Community policing is at the core of keeping a great relationship between the public and its citizens, according to City Manager Harold Simmons. B ecause S enoia ha s a un ique downtown, having police visible allows the public to have the lines of communication open, Simmons said. As a result, he feels people see police as friends – and that makes a difference. "When you can sit on the corner and talk to business owners and they know you by name, it changes how you operate,” Simmons said. Simmons said it all goes back to being living examples of community players. “Folks don’t just put on a unifor m a nd come to work behind tinted windows,” he said. "We are out in the community and the biggest thing we have going for us is people k now ing our of f icer's names. It's a mutual respect that has grown."

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GSP post welcomes new commander BY CLAY NEELY

clay@newnan.com

F

or more than 20 years, Georgia State Patrol Sergeant First Class Mike Searcy has spent his career keeping vigil on the roads of Georgia. But for a Coweta resident who has logged hundreds of thousands of miles in his lifetime, it’s good to work closer to home. In August, Searcy took the helm as commander of the Newnan GSP post, following the retirement of Sgt. Mike Adcock. For Searcy, it’s been a long journey – figuratively and literally. Growing up on a small farm in Plainville in Gordon County, Searcy’s childhood dream was to become a game warden. However, the Georgia Department of Natural Resources was in the middle of a hiring freeze by the time he graduated from high school, and the job required at least a two-year college degree. On the advice of a game warden, Searcy headed to Floyd College and earned an associate degree in criminal justice. But the DNR was still not hiring, so he went back to college. At the University of West Georgia, Searcy earned a bachelor's degree in criminal justice – and met his future wife Jacelyn, a native of Manchester. “Once I was out of West Georgia, it was the same result as before at the DNR – not hiring,” Searcy said. “They suggested I get my foot in the door by joining the Georgia State Patrol and then possibly transferring to the DNR.” So in 1995, Searcy began his GSP career as a typist in Marietta before heading to Dalton to become a radio operator two years later. A ride-along with a trooper inspired Searcy to tackle Trooper School, and he finally put his DNR dreams to bed. “That was it for me,” he recalled. “I knew this was the career I was meant to pursue.” After graduation, he was sent to Cartersville – at that time, the second-busiest post in Georgia. He eventually married Jacelyn, and the couple relocated to Coweta County.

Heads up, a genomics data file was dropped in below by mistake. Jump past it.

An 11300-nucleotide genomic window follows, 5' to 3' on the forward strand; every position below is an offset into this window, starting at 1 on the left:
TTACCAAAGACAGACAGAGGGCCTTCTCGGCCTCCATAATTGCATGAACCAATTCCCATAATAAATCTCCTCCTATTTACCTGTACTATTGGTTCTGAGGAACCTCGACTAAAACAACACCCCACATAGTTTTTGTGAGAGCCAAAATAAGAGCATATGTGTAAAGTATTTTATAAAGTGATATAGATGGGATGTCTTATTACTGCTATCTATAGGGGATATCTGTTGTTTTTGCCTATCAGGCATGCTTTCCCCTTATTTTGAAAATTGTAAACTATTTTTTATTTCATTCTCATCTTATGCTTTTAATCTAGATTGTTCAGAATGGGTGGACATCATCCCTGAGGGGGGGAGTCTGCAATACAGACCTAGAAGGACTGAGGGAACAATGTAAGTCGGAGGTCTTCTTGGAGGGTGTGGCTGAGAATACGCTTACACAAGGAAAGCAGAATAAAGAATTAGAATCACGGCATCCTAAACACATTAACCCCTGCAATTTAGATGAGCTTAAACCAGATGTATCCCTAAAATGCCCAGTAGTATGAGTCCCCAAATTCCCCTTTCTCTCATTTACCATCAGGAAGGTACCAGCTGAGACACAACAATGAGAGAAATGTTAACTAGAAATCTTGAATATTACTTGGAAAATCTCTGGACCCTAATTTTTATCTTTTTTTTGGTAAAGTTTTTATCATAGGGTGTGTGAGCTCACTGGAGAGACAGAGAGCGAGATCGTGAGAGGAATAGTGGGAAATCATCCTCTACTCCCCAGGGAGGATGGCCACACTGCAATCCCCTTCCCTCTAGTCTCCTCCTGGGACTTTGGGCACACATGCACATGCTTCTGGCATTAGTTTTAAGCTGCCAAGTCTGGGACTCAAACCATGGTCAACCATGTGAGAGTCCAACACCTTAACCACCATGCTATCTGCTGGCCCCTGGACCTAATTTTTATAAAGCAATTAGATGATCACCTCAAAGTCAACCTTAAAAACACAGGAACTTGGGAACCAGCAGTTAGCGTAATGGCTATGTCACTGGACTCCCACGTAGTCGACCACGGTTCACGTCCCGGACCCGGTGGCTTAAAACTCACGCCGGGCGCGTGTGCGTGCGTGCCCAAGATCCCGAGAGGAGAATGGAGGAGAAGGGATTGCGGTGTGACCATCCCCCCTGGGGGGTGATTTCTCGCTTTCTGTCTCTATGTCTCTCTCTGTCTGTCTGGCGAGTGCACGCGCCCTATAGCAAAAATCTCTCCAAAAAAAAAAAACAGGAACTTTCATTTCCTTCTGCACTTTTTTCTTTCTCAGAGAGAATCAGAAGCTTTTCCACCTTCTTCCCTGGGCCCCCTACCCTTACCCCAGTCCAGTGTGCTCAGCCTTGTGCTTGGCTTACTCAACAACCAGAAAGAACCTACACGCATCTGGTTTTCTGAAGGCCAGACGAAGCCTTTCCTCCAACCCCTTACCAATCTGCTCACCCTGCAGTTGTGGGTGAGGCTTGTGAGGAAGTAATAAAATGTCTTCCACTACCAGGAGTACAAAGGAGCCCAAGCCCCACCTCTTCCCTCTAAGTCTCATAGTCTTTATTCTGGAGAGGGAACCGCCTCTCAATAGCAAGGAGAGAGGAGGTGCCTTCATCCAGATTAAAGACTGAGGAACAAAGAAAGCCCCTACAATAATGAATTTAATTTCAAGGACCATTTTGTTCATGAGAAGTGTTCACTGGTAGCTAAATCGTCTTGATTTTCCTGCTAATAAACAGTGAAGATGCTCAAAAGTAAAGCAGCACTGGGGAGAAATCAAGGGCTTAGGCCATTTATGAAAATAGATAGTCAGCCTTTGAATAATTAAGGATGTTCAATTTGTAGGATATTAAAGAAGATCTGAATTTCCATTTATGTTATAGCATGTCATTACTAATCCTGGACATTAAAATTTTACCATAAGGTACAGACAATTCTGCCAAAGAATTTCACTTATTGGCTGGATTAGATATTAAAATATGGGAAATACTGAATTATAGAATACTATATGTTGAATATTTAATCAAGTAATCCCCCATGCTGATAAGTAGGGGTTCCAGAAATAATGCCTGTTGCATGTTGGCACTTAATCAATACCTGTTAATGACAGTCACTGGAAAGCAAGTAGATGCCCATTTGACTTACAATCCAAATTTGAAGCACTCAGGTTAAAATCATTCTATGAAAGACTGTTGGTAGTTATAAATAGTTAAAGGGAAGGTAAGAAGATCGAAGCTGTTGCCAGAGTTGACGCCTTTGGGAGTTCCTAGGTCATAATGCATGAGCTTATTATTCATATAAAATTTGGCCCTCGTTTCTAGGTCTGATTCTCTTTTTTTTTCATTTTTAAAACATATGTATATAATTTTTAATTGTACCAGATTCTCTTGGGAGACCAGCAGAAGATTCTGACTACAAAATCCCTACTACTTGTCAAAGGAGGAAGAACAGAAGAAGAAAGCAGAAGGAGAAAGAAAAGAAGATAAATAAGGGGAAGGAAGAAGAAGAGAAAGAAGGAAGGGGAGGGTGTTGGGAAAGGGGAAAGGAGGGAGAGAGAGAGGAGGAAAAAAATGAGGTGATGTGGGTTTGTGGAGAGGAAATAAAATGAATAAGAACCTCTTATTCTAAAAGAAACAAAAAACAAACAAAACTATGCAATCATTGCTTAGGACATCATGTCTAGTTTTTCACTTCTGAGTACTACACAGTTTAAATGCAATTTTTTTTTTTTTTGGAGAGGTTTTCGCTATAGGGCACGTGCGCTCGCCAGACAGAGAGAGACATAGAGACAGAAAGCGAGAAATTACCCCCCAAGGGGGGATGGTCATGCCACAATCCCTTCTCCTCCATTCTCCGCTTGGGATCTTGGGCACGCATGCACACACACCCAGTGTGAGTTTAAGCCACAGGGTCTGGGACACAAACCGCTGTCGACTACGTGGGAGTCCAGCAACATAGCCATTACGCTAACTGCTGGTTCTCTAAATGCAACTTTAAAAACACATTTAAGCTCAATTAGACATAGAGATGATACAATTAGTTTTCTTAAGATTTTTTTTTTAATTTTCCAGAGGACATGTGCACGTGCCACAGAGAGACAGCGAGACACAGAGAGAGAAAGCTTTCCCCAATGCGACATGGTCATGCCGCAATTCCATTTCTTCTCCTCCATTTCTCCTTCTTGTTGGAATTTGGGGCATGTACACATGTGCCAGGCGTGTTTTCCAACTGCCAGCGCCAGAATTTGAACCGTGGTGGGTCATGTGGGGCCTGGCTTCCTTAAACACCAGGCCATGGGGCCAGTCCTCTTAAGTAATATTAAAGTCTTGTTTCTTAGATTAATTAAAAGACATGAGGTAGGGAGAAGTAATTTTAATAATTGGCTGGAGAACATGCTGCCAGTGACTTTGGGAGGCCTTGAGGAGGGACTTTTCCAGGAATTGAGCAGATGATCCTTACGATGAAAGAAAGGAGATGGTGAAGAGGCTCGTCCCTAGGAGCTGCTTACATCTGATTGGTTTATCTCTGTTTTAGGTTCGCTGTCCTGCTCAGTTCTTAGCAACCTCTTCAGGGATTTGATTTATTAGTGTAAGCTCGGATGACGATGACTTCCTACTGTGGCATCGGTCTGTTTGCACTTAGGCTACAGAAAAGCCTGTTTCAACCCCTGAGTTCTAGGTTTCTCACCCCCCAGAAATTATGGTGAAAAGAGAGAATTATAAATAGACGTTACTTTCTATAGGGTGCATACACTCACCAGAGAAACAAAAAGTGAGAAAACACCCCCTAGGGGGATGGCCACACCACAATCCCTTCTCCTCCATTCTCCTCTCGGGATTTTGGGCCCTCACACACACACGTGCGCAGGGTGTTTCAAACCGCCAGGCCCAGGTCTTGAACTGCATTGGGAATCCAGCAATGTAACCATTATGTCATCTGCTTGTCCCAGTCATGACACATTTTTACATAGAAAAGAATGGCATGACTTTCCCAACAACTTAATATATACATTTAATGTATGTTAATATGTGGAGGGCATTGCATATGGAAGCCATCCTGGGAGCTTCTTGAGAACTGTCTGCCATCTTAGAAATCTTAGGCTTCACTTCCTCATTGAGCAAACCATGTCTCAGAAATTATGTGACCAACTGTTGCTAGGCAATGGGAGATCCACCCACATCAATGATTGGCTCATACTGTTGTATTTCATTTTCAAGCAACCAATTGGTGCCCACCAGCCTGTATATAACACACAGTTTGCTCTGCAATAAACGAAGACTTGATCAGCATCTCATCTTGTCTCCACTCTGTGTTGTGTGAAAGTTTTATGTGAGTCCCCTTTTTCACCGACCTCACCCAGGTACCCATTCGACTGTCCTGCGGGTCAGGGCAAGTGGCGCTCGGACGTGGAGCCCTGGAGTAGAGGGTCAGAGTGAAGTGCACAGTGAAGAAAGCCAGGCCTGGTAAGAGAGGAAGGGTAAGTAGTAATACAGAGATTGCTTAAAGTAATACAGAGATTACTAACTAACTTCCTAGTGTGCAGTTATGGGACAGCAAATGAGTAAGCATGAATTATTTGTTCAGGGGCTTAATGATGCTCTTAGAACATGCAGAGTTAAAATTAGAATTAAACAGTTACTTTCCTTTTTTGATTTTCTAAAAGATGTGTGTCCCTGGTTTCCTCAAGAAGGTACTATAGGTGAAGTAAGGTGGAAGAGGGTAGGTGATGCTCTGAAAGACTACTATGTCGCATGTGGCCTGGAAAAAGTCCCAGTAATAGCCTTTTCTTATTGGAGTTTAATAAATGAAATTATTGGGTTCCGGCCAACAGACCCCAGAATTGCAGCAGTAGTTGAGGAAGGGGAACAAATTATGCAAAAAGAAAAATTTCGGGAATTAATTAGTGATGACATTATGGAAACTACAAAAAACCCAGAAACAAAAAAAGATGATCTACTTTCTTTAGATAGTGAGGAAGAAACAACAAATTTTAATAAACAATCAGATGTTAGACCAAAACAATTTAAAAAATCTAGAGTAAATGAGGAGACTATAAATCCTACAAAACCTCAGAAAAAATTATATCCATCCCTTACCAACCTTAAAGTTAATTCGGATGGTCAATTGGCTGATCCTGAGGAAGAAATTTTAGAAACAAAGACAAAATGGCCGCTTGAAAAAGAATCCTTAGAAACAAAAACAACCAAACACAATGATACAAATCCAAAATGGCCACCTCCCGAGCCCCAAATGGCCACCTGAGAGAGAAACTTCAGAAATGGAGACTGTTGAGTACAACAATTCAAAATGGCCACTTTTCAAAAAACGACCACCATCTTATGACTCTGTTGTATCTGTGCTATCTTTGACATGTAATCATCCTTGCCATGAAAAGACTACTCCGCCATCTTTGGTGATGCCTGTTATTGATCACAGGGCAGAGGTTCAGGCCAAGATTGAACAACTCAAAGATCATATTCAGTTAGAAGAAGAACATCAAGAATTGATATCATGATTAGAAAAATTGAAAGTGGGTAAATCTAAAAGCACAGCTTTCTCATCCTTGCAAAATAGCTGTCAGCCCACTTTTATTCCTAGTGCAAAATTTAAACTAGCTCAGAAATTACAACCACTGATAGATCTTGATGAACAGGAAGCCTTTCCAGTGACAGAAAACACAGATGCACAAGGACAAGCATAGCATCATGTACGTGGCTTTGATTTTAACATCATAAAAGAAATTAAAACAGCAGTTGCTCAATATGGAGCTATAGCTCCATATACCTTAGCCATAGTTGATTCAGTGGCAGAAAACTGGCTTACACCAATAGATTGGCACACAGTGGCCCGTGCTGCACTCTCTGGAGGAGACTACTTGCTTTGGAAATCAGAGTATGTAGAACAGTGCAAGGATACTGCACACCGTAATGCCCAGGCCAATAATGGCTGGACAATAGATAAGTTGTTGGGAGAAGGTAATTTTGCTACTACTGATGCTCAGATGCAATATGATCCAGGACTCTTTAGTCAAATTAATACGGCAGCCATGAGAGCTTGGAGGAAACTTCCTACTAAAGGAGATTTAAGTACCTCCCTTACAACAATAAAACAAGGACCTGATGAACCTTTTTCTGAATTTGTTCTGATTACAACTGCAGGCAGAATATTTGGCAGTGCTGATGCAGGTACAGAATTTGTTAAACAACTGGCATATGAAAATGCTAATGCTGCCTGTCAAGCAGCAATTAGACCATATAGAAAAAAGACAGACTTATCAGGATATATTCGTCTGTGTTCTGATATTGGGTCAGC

PHOTO BY CLAY NEELY

Georgia State Patrol Sergeant First Class Mike Searcy is now overseeing the Newnan GSP post.

Searcy transferred to LaGrange to be closer to home. Over the next several years, he pingponged through the state. He was a corporal of internal affairs in Atlanta and Manchester, then a buck sergeant in Villa Rica. In 2014, he briefly served in Newnan before being promoted to post commander in Tifton. After a two-year stint in Cuthbert, he returned to Newnan following Adcock’s retirement in early August. Searcy currently oversees a staff of nine. When he left Newnan in 2014, there were 15 troopers working out of the post. Like many other post commanders, he says he’d

love to have more troopers on the road. “We don’t see much help in sight either,” Searcy said. “But I think most posts are doing more with less.” As commander, Searcy says he’s committed to taking an aggressive stance on DUI enforcement. Last year, troopers from his post locked up 196 suspected drunk drivers. Over the course of his career, the sad duty of informing family members of the deaths of relatives in car crashes never has gotten any easier, he said. “There are still so many who drive under the influence and put people in danger,” he said. “This is where our families

live and work, and we have to make it as safe out there as we can.” The Searcy family attends First Baptist Senoia, and when time permits, Searcy remains an avid outdoorsman who loves nothing more than college football in the fall and turkey hunting in the spring. “When turkey season rolls around, I’m pretty indisposed,” he said with a laugh. “I duck hunt with friends when I can, too.” Searcy said someday he’d like to get back to the farm life he left behind in Gordon County, with cattle and a garden. In the meantime, he said he’s content to finally work close to his home of more than 15 years.